Galaxy doesn't enjoy nearly the same notoriety in the U.S. market as EVGA, BFG, XFX, and other major graphics players, but that might change in the coming months now that it has become an Authorized Board Partner in North America and Latin America. Whether or not Galaxy can contend with existing bigwigs remains to be seen, but it certainly seems stoked about the announcement.
"This partnership will allow the customers in the U.S. to see the advantages of using a tier one manufacturer with superior quality, aggressive prices, and great tech support," stated Shane Vance, U.S. sales. "We have already teamed up with Nvidia to bring some exciting software promotions to show off the power of the Galaxy graphics cards," stated Ric Lewis, U.S. Sales.
Galaxy, while largely overshadowed in the North American market, has been selling products through e-tailers such as Newegg, Tiger Direct, Dell.com, Amazon, and others. You may have also seen Galaxy-branded cards on retails shelves at your local Best Buy or Microcenter, but up until now, the company has been a bigger player overseas where it has been an authorized partner for the past several years.
While you sat at home on Sunday watching Tom Watson choke on what would have been an historic 8-foot putt in the 2009 British Open, Intel was busy slashing prices on a bunch of desktop processors, including a good many quad-core chips.
The Q9400 (2.66GHz) is now a sub-$200 part after being reduced 14 percent from $213 to $183. That meant pushing down the Q8300 (2.5GHz) from $183 to $163, an 11 percent reduction. Intel also cut prices on lower power quads, such as the Q9400S going from $277 to $245, a 12 percent reduction.
Moving away from the quads, the Core 2 Duo E7500 dropped 15 percent from $133 to $113, while Pentium desktop chips saw price cuts of up to 14 percent. One of the biggest cuts in terms of percentage came to the Celeron E1500 (2.2GHz), which was reduced 19 percent from $53 to $43.
Finally, the Xeon X3330 (2.66GHz) dropped from $219 to $188, a 14 percent reduction.
Crucial this week announced what it describes as a "revved-up line" of SSD products, while also noting that the M225 series is the fastest, highest capacity Crucial SSDs to date.
"By upgrading their system with a solid-state drive, mobile computer users will enjoy a faster, more rugged system with storage built for mobility. The fact that SSDs don't have any moving parts makes Crucial solid-state drives quieter, cooler, and more durable than traditional hard drives," said Robert Wheadon, Lexar Media's senior worldwide product marketing manager.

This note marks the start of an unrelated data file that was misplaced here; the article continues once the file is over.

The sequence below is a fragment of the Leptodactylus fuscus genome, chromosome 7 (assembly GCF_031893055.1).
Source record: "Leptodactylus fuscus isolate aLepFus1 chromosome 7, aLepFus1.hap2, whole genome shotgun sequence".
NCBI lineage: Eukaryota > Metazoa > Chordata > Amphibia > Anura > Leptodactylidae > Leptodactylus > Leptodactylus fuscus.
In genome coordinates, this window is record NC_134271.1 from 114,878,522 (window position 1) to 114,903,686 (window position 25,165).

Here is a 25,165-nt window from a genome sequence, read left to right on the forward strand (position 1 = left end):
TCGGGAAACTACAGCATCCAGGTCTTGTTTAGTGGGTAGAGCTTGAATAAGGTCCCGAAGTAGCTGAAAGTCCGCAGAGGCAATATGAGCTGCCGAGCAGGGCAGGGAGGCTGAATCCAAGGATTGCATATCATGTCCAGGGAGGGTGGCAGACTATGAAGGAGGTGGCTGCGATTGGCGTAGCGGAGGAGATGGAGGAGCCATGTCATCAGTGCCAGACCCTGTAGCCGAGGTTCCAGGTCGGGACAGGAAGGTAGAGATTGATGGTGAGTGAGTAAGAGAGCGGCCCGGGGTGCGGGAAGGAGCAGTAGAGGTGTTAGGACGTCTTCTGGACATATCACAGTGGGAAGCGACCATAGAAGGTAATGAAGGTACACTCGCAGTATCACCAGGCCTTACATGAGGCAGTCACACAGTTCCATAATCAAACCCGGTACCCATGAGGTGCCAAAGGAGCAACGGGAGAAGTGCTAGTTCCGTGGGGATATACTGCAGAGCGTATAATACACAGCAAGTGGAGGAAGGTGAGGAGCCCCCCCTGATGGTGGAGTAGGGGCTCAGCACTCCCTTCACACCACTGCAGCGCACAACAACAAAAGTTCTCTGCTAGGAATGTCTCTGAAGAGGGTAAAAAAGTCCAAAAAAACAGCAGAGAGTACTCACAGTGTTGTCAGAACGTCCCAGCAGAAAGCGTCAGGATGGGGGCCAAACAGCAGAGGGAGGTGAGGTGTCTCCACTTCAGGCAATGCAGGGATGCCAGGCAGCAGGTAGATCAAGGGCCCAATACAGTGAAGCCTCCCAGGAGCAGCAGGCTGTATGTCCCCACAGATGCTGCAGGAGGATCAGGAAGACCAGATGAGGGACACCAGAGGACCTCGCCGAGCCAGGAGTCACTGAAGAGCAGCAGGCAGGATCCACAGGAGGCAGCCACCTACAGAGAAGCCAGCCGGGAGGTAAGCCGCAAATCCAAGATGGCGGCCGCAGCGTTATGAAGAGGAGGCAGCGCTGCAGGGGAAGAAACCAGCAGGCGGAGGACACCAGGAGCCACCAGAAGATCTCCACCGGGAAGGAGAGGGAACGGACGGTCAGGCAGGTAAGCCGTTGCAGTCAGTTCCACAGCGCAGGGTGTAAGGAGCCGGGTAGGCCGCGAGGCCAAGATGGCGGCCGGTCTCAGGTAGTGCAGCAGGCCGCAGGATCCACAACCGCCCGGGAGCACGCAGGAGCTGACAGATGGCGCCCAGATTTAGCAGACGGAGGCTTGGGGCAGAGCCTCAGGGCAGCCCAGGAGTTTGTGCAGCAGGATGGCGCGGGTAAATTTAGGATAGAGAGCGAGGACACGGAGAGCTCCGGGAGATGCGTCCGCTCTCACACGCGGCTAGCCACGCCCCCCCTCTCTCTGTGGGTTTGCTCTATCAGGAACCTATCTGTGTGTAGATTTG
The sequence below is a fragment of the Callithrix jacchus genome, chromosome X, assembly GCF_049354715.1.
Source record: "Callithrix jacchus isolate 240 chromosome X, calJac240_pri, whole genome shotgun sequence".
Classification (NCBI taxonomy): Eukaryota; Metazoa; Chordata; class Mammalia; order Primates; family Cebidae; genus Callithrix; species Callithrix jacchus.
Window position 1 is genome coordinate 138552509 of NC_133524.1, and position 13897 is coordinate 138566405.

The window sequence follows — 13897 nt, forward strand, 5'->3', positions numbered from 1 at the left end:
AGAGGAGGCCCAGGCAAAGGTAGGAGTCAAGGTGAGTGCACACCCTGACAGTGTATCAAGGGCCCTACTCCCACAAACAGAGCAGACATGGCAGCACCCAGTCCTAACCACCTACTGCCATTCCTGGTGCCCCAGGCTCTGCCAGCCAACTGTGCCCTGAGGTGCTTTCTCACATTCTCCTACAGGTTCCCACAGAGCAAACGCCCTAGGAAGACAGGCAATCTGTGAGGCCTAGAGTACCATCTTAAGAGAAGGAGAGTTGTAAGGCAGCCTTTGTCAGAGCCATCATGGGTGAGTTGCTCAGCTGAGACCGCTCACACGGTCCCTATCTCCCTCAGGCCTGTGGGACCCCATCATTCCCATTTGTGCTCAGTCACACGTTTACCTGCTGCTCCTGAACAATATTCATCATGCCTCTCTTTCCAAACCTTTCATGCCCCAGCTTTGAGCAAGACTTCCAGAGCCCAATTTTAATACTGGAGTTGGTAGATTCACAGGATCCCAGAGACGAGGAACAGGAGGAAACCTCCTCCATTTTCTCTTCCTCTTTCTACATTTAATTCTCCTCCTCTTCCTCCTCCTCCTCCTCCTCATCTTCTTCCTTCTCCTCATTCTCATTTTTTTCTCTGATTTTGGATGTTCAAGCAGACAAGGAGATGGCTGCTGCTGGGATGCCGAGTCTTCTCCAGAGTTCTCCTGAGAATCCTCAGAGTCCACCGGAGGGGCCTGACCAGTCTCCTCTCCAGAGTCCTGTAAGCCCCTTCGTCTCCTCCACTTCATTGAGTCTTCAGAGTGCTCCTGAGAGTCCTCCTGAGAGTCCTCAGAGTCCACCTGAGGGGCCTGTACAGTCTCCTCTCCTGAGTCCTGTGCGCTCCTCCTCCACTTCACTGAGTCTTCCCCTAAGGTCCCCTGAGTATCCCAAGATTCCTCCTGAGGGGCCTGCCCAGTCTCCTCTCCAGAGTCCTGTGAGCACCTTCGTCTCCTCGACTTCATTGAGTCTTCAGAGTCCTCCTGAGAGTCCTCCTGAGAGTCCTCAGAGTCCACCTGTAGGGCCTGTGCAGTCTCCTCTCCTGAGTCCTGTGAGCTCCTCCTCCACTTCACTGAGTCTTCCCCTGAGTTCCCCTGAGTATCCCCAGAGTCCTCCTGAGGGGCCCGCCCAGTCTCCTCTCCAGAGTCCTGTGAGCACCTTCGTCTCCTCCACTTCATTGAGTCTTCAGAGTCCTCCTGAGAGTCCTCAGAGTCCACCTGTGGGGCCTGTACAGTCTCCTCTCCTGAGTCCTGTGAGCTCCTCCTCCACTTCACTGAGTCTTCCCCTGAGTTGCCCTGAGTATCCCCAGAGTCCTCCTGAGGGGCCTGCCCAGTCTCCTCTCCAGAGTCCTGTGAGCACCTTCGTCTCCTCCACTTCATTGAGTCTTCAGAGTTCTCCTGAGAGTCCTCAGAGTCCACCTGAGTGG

The M225 series is available in 64GB (CT64M225), 128GB (CT128M225), and 256GB (CT256M225) capacities with the following speed grades:
256GB: 250MB/s read, 200MB/s write
128GB: 250MB/s read, 190MB/s write
64GB: 200MB/s read, 150MB/s write
The MLC-based drives also sport 64MB of DRAM cache and come with a 5-year warranty. The drives are available now for $160 (64GB), $330 ($128GB), and $600 (256GB).
Silverstone is well-known for releasing a few solid chassis every year, usually rehashes of its Temjin full-tower line. But this year has already brought two excellent cases that mark departures from the tried-and-true: the full-tower Raven RV01 (reviewed in our March full-tower roundup) and the mid-tower Fortress FT01.
The Fortress FT01 is a solidly constructed aluminum unibody case that just screams attention-to-detail. Mid-tower cases often lack the amenities of their full-size cousins (compare Silverstone’s own Kublai line with its mighty full-tower Temjin series), but the Fortress handily escapes that trap.
After the chunky, plastic, stealth-bomber-like trappings of the RV01—which we dug, don’t get us wrong—it’s nice to see Silverstone back to the classy brushed-metal look it’s known for. The Fortress’s side panels and front bezels are black brushed aluminum, while the rest of the machine has a dusty matte-black finish, with a bit of wicked-looking mesh covering the intake fans.
The schism between DDR3 and DDR2 spot prices is widening. According to market research firm inSpectrum, although memory module and graphics card vendors made a lot of inquiries for DDR3 during the last week (July 13-17), transaction volumes remained low due to limited stocks. The market’s bullishness helped the price of DDR3 to continue its upward trends while price of DDR2 continued to fall with cussed consistency, with the price of 1GB effectively tested (eTT) chips even dropping below $1.